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Our Journal

One Family’s Journey of a Lifetime


Family safaris that are privately guided and chartered are what we do best and, we believe, the most fulfilling of all journeys. Every time I return from a trip like this, I get feelings of deep nostalgia, overwhelming joy and even a little sadness. Nostalgia, because it reminds me of the journeys I have done with  my own family and the memories we made together. Joy, because of the privileged position I am in to witness families take in the beauty of Africa and draw closer together from this life-changing experience. Lastly, sadness, as I have to say goodbye to people I have formed a bond with through experiences which undoubtedly bring individuals together. The Truwit family were no different! What a pleasure to share this journey with you in such beautiful places…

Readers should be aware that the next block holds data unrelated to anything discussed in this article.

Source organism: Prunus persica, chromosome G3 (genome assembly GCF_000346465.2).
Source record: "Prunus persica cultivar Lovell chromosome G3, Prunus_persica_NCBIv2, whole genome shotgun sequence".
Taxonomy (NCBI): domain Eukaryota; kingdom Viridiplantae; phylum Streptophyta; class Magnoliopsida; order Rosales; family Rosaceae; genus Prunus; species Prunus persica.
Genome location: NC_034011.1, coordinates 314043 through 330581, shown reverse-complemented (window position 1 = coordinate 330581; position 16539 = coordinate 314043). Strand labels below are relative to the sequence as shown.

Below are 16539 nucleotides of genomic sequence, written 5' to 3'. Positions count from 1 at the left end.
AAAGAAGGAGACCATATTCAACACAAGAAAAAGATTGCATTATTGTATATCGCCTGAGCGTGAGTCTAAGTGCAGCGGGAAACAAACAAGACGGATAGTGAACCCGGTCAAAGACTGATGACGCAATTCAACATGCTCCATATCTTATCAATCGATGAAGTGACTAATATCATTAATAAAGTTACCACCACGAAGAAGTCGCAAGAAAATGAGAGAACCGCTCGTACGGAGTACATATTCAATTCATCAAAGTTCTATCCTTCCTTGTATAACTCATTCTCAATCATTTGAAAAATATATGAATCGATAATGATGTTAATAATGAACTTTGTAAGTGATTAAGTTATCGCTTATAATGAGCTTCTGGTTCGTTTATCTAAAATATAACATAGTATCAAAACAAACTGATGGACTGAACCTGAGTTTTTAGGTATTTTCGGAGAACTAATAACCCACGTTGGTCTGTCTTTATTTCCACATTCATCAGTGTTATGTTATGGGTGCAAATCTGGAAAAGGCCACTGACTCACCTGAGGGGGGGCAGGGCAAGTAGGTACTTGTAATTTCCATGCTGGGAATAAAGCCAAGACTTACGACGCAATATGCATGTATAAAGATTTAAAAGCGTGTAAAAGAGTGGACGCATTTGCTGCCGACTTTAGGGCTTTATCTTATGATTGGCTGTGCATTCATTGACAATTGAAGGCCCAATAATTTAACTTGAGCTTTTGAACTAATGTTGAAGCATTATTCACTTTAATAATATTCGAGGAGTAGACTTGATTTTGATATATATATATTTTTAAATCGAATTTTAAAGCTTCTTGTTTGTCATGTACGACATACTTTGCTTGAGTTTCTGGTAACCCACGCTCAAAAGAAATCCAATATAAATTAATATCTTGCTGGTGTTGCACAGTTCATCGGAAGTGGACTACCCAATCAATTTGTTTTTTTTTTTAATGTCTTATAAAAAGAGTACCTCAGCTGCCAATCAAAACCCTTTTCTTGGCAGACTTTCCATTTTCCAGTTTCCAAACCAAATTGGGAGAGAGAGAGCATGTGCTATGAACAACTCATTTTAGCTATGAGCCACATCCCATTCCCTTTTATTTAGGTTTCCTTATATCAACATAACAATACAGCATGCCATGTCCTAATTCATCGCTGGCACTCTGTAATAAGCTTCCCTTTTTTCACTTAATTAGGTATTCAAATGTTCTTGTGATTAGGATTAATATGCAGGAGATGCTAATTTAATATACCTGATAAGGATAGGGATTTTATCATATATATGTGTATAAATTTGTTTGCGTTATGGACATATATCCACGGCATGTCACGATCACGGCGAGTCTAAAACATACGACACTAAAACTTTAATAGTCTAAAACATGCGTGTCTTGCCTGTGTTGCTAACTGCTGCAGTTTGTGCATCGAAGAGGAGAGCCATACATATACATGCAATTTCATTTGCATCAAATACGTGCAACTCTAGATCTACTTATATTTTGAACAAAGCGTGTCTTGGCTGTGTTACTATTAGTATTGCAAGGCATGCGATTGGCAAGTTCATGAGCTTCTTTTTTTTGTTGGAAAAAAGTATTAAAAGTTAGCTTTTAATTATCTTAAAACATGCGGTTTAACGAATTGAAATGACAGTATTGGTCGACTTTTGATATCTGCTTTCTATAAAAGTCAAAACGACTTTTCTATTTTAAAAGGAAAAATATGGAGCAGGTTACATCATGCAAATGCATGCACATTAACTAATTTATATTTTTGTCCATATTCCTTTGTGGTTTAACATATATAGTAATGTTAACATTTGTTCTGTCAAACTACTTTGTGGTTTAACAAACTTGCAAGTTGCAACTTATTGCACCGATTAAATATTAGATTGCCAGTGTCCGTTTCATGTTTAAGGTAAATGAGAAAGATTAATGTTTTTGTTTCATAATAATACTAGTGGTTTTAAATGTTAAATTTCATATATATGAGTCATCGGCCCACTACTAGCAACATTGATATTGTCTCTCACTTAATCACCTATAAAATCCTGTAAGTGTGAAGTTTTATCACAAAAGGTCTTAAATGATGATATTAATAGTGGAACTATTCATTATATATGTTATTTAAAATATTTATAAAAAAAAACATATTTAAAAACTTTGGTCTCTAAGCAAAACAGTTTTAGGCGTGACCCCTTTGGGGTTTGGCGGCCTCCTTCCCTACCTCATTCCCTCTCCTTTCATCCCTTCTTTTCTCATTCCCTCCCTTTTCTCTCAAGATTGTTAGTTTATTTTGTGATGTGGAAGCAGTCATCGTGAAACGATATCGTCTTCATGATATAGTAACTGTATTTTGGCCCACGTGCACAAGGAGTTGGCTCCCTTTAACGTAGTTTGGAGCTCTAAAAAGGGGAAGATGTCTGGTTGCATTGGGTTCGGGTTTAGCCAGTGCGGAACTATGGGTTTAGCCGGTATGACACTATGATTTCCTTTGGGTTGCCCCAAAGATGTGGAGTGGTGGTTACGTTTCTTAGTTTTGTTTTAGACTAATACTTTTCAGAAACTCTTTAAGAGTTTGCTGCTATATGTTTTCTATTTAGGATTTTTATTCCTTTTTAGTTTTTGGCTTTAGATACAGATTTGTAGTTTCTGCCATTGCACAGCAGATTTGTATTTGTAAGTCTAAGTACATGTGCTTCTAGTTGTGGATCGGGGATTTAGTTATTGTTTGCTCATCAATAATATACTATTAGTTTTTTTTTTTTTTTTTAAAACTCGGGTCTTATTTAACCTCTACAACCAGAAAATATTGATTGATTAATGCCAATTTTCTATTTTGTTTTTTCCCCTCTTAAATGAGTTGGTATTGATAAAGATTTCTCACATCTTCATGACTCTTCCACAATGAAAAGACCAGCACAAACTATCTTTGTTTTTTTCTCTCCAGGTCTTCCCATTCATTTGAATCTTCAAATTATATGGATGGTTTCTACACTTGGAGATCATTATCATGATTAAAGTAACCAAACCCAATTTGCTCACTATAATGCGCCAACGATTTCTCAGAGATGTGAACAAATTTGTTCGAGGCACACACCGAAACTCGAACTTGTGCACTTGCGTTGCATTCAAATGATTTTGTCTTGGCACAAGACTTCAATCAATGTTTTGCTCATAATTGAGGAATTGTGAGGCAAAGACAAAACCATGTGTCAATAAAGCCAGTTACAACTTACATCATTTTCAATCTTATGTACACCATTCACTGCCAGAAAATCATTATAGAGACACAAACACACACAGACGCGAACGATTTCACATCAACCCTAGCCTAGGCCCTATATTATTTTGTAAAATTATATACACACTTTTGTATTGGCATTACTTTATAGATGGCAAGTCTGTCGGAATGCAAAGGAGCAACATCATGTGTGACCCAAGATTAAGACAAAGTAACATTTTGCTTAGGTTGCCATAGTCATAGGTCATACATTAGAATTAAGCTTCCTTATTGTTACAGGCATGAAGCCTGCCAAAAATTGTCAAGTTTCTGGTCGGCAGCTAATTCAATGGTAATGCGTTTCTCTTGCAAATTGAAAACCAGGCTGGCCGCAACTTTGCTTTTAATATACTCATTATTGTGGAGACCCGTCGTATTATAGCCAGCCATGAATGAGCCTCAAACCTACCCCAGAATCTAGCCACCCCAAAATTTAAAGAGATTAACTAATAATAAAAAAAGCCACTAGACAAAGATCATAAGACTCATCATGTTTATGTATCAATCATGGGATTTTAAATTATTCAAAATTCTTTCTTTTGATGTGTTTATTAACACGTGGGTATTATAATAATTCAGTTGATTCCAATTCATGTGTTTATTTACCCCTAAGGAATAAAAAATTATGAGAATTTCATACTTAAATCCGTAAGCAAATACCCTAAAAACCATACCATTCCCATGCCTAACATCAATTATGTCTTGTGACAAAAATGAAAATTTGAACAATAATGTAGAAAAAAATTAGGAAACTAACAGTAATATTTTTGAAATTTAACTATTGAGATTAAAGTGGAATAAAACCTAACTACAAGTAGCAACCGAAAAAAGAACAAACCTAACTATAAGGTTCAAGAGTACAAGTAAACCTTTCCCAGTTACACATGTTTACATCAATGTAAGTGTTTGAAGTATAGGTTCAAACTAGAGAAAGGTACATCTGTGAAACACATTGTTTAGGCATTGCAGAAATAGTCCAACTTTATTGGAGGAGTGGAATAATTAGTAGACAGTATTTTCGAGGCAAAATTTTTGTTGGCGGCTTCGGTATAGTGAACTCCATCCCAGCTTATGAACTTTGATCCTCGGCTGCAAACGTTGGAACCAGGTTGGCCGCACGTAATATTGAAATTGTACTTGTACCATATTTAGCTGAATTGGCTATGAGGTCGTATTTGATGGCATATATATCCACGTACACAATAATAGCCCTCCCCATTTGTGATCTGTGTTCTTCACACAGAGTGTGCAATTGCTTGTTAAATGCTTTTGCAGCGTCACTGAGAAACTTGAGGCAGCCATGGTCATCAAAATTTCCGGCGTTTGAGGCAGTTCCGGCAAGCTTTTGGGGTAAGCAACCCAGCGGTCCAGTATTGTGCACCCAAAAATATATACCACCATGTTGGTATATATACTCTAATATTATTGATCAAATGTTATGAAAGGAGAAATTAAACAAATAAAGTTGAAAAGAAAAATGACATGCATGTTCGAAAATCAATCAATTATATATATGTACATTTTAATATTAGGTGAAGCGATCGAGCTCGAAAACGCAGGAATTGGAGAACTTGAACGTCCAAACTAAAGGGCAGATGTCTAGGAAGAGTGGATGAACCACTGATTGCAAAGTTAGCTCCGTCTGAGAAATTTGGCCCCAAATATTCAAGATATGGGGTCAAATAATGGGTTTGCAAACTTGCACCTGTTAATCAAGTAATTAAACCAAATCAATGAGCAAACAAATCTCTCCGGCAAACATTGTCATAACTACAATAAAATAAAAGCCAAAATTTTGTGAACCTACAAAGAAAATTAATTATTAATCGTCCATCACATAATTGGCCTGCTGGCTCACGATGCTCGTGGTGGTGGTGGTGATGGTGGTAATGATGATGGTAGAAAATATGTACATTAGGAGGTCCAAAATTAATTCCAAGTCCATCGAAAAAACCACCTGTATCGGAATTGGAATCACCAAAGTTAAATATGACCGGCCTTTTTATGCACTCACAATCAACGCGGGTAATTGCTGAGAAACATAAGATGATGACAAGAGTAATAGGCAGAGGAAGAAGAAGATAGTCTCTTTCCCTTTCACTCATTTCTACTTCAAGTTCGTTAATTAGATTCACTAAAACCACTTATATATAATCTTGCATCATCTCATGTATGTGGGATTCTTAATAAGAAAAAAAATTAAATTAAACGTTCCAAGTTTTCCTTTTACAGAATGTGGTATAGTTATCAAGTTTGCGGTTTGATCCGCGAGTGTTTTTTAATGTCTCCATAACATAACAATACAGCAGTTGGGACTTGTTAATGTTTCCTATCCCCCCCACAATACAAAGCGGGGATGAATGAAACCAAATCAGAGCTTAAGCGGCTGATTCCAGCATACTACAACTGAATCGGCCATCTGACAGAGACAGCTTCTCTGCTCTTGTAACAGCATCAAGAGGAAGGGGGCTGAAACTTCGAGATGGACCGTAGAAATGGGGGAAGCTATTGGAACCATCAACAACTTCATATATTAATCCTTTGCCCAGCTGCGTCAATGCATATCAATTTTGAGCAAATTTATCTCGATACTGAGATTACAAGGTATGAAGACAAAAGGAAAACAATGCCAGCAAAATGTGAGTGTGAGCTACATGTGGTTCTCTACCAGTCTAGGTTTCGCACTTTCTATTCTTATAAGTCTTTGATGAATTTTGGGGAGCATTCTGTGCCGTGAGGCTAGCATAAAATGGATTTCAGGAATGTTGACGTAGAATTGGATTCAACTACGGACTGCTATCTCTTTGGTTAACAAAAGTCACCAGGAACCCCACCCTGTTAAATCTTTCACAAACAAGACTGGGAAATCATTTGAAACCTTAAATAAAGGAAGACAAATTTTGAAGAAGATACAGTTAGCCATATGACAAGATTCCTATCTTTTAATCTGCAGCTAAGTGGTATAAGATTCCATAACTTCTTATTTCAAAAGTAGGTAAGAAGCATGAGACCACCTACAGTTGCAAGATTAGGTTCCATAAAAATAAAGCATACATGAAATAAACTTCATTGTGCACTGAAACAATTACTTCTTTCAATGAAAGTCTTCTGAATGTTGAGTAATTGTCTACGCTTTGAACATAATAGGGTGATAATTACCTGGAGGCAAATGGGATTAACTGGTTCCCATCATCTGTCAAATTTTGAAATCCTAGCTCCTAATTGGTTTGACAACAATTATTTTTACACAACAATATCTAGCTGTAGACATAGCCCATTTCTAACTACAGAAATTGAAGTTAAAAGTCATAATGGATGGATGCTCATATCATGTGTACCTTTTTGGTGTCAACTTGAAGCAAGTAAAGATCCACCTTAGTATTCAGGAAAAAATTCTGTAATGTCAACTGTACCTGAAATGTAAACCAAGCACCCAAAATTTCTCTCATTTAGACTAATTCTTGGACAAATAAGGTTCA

Cape Town was our first stop, and we certainly hit the ground running! A hike straight up Table Mountain boasted breathtaking views and some amazing photographic opportunites. The following few days we explored all that Cape Town had to offer us, from scootering down mountains and exploring Cape point, to getting eye-level with penguins and climbing Lion’s Head, we certainly “adventured” the whole of the Cape. A highlight, however, was also seeing the other side of the spectrum: a trip to the Imizamo Yethu informal settlement proved extremely eye-opening, sharing many laughs and meeting some incredibly charming children, our hearts were full! Also, let’s not forget “Jill’s special friend” and the “poop shoe”… Our accommodation in Cape Town was world-class. Our villa at Ellerman House was nothing short of amazing, the cuisine was incredible and the people we met blew us away with their kindest and hospitality. All in all, Cape Town was unforgettable!

We made it! (the “Twelve Apostles” behind us)

Scootering on the cape mountains.

Walking the streets of Bo Kaap.

Bo kaap: A melting pot of colour, history and artisans.

A guided walk through the community known as Imizamo Yethu.

This picture tells a great story… The affluent Hout Bay in the background, and the poverty stricken township with illegal electricity lines and rubbish in the foreground.

The community centre and the children at day care.

Chapman’s Peak drive. Beautiful!

The penguins of Boulders Beach.

A family selfie with a penguin…